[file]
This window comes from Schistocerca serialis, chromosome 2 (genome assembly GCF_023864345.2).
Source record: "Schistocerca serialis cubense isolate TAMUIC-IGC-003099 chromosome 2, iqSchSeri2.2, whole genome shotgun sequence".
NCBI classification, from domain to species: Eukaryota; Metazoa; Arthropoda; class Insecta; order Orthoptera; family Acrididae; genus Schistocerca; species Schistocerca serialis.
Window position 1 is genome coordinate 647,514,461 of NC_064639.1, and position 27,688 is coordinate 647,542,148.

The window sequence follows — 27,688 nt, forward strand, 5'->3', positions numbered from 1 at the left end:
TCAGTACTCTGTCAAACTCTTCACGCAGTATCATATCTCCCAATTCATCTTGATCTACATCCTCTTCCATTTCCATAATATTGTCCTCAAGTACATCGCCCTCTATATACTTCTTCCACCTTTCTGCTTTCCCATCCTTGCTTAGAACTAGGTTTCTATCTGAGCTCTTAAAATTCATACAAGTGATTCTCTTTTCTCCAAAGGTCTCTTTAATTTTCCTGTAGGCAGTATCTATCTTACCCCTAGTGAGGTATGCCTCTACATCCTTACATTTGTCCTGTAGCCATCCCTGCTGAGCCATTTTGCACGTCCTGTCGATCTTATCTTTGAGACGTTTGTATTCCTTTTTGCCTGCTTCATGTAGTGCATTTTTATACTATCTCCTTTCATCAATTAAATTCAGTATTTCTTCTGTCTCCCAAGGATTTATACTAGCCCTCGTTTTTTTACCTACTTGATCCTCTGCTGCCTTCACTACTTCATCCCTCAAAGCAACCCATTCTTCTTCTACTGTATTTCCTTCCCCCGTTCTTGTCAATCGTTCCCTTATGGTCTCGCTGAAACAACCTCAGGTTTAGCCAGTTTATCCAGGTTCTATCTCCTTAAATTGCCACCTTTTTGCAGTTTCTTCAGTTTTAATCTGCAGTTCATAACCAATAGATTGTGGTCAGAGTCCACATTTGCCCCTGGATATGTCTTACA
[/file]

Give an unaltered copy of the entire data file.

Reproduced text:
This window comes from Schistocerca serialis, chromosome 2 (genome assembly GCF_023864345.2).
Source record: "Schistocerca serialis cubense isolate TAMUIC-IGC-003099 chromosome 2, iqSchSeri2.2, whole genome shotgun sequence".
NCBI classification, from domain to species: Eukaryota; Metazoa; Arthropoda; class Insecta; order Orthoptera; family Acrididae; genus Schistocerca; species Schistocerca serialis.
Window position 1 is genome coordinate 647,514,461 of NC_064639.1, and position 27,688 is coordinate 647,542,148.

The window sequence follows — 27,688 nt, forward strand, 5'->3', positions numbered from 1 at the left end:
TCAGTACTCTGTCAAACTCTTCACGCAGTATCATATCTCCCAATTCATCTTGATCTACATCCTCTTCCATTTCCATAATATTGTCCTCAAGTACATCGCCCTCTATATACTTCTTCCACCTTTCTGCTTTCCCATCCTTGCTTAGAACTAGGTTTCTATCTGAGCTCTTAAAATTCATACAAGTGATTCTCTTTTCTCCAAAGGTCTCTTTAATTTTCCTGTAGGCAGTATCTATCTTACCCCTAGTGAGGTATGCCTCTACATCCTTACATTTGTCCTGTAGCCATCCCTGCTGAGCCATTTTGCACGTCCTGTCGATCTTATCTTTGAGACGTTTGTATTCCTTTTTGCCTGCTTCATGTAGTGCATTTTTATACTATCTCCTTTCATCAATTAAATTCAGTATTTCTTCTGTCTCCCAAGGATTTATACTAGCCCTCGTTTTTTTACCTACTTGATCCTCTGCTGCCTTCACTACTTCATCCCTCAAAGCAACCCATTCTTCTTCTACTGTATTTCCTTCCCCCGTTCTTGTCAATCGTTCCCTTATGGTCTCGCTGAAACAACCTCAGGTTTAGCCAGTTTATCCAGGTTCTATCTCCTTAAATTGCCACCTTTTTGCAGTTTCTTCAGTTTTAATCTGCAGTTCATAACCAATAGATTGTGGTCAGAGTCCACATTTGCCCCTGGATATGTCTTACA